-Rigging and unrigging a 22 footer is really a 2 hour job up, and a 2 hour job down from arrival to sailing off. This makes trips less than 3 days not very fun. My wife especially hated the long rigging job in hot crowded parking lots.
-Maintenance costs (and effort) scale with boat size. Although I could easily afford to buy a 22 footer, I couldn't afford to maintain it in bristol condition with the best quality gear. It turns out the initial purchase price is pretty much inconsequential compared to other costs in the long run.
-Sailing effort scales with the size of the boat, so you can do a better job sailing a smaller boat longer, and with less fatigue.
-In a trailer sailor, you spend all your time in the cockpit- the cabin is less useful than it looks for anything but sleeping. Smaller boats with sleeping only cabins can be actually more comfortable than larger ones with bunks cramped to make room for a galley and enclosed head. It's more convenient and fun to cook on a propane barbecue or backpacking stove in the cockpit, even if you have a galley.
-Engines can be the opposite of a safety feature: they fail when you need them most, and act as a 'crutch' that prevents you from learning how to handle difficult sailing situations like docking, light winds, and heavy weather. Smaller boats are easier to learn engineless sailing on, and can be rowed easily. I started with an engine, but after a few years found I had more fun if I left it home. I eventually sold it for enough to buy sails that let me handle all weather: a light nylon drifter, a heavy built storm jib, and deep reef points in the main.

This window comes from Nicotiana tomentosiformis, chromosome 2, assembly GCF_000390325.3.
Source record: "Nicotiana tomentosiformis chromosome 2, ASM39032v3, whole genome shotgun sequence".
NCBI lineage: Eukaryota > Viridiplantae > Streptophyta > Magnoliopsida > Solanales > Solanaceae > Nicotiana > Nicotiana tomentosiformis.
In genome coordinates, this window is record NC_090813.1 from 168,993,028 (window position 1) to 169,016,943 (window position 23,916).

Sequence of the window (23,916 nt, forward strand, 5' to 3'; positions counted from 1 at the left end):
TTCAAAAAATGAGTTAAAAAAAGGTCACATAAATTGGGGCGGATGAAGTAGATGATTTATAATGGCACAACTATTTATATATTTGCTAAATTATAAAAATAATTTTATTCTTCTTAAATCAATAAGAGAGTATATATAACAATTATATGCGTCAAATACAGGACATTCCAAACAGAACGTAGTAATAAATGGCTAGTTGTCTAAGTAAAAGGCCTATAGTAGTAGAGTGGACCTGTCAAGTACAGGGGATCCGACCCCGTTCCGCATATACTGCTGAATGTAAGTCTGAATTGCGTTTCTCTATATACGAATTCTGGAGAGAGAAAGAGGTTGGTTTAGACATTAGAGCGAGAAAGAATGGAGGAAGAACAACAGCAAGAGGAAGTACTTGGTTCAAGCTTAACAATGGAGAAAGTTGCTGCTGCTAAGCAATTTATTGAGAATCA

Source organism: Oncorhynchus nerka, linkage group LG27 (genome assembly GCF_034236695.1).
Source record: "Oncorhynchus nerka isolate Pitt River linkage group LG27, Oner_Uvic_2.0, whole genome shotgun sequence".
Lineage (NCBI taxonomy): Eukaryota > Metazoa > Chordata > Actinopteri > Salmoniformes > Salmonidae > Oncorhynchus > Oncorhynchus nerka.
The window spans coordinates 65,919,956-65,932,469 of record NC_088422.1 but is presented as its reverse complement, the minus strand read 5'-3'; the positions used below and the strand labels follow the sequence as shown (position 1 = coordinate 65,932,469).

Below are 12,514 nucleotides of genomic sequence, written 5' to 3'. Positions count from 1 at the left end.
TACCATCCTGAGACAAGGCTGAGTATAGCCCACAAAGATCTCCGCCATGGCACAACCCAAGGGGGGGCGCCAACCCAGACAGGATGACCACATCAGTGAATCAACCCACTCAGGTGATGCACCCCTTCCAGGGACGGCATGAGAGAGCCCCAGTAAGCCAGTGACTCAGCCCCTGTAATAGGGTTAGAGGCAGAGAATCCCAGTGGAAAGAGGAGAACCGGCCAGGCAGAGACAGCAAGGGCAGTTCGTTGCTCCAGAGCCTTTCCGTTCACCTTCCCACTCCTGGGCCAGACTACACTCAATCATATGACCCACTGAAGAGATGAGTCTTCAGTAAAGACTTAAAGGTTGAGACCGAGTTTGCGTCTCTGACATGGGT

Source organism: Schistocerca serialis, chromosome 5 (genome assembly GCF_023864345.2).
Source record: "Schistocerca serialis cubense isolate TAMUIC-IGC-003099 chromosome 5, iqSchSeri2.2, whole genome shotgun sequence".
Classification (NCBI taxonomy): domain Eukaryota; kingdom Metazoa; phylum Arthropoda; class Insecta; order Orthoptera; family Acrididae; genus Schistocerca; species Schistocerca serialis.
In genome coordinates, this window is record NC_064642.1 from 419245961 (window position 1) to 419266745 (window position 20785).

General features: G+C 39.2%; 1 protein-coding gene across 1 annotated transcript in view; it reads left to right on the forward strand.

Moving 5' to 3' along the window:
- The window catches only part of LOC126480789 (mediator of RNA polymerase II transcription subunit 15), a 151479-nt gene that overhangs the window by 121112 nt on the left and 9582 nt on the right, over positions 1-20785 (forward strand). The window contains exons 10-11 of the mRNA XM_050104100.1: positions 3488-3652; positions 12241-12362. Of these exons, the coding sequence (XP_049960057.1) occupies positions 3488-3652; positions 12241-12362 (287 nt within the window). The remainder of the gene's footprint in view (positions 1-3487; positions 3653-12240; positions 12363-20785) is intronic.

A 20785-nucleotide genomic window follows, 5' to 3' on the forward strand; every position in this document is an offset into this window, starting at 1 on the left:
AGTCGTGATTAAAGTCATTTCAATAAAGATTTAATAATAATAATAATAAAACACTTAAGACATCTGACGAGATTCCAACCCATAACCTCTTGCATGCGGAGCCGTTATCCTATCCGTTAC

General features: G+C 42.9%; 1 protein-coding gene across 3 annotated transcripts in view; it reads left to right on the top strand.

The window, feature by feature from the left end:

-Marina slips are typically billed per foot length overall
-You can anchor closer to (or even on) the beach with a smaller boat
-Smaller boats can anchor securely with a lighter easier to haul anchor

So I recently dropped down to a Montgomery 15, which weighs only 750lbs. It sails better than a Catalina 22, has much larger and more comfortable bunks in the cabin, and I can afford to outfit it with the best equipment money can buy.
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Last edited by casioqv; 11-06-2013 at 05:04 PM.
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  #38  
Old 11-06-2013
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Re: Trailer sailer

Thanks for a different perspective casioqv.

I've been casually thinking about a trailer sailer though actually purchasing one is at least a year off and maybe quite a bit more. I have a similar vehicle as the OP though it gives a separate rating for boats of 4,500 lbs.